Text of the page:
Humans evolved to require gravity, and sunlight, and a varied diet. Until we learn otherwise, we need to replicate the conditions of life on Earth very closely in our new homes in space.

13 comments:

michael Hanlon said...

Stephen, Why dost thou only consider direct solar and wired electric LED as lighting sources? May I suggest two other methods which upon consideration may prove more beneficial?
1) {Chemical] Are there any steps identifiable in your recycling process which may involve the generation of photons?
2) [Radiation] Low level microwaves can cause fluorescent tubes to glow, no wiring needed. Wouldn't this be a low energy equivalent application similar to your solar satellite generation system?

Stephen D. Covey said...

I did not consider chemical / biological light sources at all. Since we MUST burn (in some way) all of the plant matter back to CO2 and H2O, those sources should be considered for secondary lighting. I'm not aware of any relatively bright chemical/biological sources (excluding combustion), and in any case these are not useful as the primary lighting for plants (simple energy considerations: no perpetual motion machines allowed).

Combustion itself I discount because the majority of the energy is emitted as heat which would have to be dissipated. I do see some steampunk fans liking the possibility of a space station illuminated with gas lamps or torches. But I digress....

Total system efficiency will likely rule out broadcast energy, since only a fraction of the microwave energy gets converted into light.

I had discounted fluorescent lighting because LED lighting is slightly more efficient, and quite a bit more environmentally friendly.

I considered sulfur microwave lamps, and they are quite efficient for nearly white light, but they use a local (non-broadcast) microwave source. For plants, they are not as efficient as LEDs since much of their light emission is not absorbed by chlorophyl.

Having said all that, I would not claim to be a lighting expert, and others may have worthwhile suggestions. View my post as a starting point. How would YOU feed the plants?

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protothad said...

Hi Stephen.

I've been reading your articles regarding capturing Apophis and space colonization in general. Great stuff. I'm just curious if you've put any similar thought or research toward colonization of the moon? It has the disadvantage of a gravity well, but the advantage of not needing initial capture. Perhaps it could be a bootstrap toward eventual asteroid capture? The feasibility would hinge largely on what sort of resourced could be easily mined (recent evidence of water ice is encouraging) and how much effort would be involved in lunar launch facilities (likely a magnetic linear accelerator). Any thoughts?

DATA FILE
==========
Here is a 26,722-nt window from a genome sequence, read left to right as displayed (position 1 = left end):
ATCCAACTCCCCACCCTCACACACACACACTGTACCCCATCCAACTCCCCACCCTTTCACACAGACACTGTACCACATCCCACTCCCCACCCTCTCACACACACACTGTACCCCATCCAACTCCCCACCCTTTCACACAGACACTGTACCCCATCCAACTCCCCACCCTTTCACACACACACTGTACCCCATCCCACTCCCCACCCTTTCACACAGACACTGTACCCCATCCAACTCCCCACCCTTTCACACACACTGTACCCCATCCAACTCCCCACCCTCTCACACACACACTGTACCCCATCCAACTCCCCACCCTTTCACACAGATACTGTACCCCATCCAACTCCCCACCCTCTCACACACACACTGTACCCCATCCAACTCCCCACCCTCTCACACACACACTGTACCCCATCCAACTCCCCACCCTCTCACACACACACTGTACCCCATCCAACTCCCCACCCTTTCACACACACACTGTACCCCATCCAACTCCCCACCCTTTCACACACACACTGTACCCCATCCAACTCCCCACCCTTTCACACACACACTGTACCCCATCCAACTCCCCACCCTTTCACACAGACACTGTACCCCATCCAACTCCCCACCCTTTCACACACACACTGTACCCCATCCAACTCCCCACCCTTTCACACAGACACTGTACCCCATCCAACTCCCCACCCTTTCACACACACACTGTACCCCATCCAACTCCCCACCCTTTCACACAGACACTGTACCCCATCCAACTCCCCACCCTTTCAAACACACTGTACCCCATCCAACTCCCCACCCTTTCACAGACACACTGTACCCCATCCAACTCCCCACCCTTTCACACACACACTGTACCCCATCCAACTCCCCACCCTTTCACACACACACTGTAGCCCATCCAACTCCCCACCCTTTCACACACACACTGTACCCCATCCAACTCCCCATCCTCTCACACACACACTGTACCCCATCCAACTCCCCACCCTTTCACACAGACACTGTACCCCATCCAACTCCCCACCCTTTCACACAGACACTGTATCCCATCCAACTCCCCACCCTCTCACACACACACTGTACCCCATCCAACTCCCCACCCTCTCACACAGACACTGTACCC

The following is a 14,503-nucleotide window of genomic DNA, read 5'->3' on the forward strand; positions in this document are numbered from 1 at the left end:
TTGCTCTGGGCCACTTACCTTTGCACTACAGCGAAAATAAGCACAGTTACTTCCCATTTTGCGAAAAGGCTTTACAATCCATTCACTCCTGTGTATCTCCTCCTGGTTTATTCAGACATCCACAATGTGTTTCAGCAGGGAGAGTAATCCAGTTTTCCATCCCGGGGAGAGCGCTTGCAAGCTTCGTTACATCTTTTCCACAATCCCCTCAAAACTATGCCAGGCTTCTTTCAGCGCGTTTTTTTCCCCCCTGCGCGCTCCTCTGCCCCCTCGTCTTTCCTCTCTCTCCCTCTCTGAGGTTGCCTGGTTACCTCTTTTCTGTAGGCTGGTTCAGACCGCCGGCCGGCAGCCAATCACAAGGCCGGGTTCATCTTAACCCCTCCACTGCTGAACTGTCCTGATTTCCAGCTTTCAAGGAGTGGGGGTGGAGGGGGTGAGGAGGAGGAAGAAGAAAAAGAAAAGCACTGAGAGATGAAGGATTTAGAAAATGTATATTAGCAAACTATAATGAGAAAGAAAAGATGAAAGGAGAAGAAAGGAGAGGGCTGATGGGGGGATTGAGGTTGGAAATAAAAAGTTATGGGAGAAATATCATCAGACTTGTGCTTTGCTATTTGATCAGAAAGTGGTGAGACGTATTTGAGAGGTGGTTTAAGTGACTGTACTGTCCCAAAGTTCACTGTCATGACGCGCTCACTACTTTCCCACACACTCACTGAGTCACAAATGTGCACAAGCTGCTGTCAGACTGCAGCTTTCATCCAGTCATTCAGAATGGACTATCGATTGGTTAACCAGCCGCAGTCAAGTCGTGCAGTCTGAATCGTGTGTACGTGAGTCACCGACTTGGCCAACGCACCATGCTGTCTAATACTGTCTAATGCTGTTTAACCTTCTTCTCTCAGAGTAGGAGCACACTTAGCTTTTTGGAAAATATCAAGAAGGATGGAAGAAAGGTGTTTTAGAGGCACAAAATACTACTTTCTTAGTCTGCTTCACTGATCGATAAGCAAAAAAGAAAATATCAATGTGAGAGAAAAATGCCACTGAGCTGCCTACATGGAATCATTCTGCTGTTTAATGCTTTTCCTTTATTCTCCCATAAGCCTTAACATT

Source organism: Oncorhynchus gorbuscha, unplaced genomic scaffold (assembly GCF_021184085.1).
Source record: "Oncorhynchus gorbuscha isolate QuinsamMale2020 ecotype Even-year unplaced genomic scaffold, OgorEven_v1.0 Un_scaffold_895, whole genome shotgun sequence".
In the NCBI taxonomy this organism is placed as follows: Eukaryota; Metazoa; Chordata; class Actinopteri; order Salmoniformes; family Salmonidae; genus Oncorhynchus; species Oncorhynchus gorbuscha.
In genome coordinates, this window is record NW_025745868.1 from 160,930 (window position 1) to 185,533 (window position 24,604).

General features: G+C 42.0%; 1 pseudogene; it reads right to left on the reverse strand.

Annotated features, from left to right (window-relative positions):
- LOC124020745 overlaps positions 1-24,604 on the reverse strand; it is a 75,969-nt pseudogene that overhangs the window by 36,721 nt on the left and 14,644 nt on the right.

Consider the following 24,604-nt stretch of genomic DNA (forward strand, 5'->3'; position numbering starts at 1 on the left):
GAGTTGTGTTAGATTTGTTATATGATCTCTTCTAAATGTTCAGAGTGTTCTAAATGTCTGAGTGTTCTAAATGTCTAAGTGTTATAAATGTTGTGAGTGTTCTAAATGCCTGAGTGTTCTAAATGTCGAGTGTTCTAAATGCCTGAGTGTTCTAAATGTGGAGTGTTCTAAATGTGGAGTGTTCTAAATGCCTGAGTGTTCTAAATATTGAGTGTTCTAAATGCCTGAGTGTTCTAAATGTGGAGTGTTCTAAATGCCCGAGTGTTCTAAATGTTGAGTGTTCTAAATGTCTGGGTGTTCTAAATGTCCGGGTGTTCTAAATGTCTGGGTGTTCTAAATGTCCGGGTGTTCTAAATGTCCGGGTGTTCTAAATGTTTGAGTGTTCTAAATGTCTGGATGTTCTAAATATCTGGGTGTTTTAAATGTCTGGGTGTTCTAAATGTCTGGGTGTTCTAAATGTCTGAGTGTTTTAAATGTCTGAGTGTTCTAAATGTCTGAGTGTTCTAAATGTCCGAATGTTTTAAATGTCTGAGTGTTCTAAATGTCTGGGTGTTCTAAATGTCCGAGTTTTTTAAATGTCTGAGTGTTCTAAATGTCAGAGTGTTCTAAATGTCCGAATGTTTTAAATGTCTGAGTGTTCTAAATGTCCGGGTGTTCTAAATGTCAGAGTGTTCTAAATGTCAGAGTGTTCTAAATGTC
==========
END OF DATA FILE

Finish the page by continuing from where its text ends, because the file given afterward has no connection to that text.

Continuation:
michael Hanlon said...

ProtoThad, according to Heinlein, the Moon Is a Harsh Mistress.

How to repeatedly travel there economically? The cost of and availability of fuel required to make the first 100 trips to the moon for development would be (pardon the pun) astronomical. It would take 100 trips to have a viable footprint on that body. If you go to Scientific American and search "Planetary Bombardment" and then follow George Musser's report three of the society meeting, you will see that I have outlined a course of action that would meet our needs in the near term. We do not have to wait for 99942 Apophis. There are hundreds of objects that travel along with E&M in a similar orbit just beyond the moon. So, first step is to pass by the moon and grab one of those free locomotives that are out there, bring it back, place it in a orbit around both the E and the M, start Stephen's Colony there too, and use it for free(almost) travel a couple of times a month. that should get that bootstrap laced up. Thanks for burning grey cells on the issue. All inputs are relevant. (Attached are pix of a crude model of the orbit from two angles: Equatorial and 45 deg above the equatorial)

Michael Hanlon

michael Hanlon said...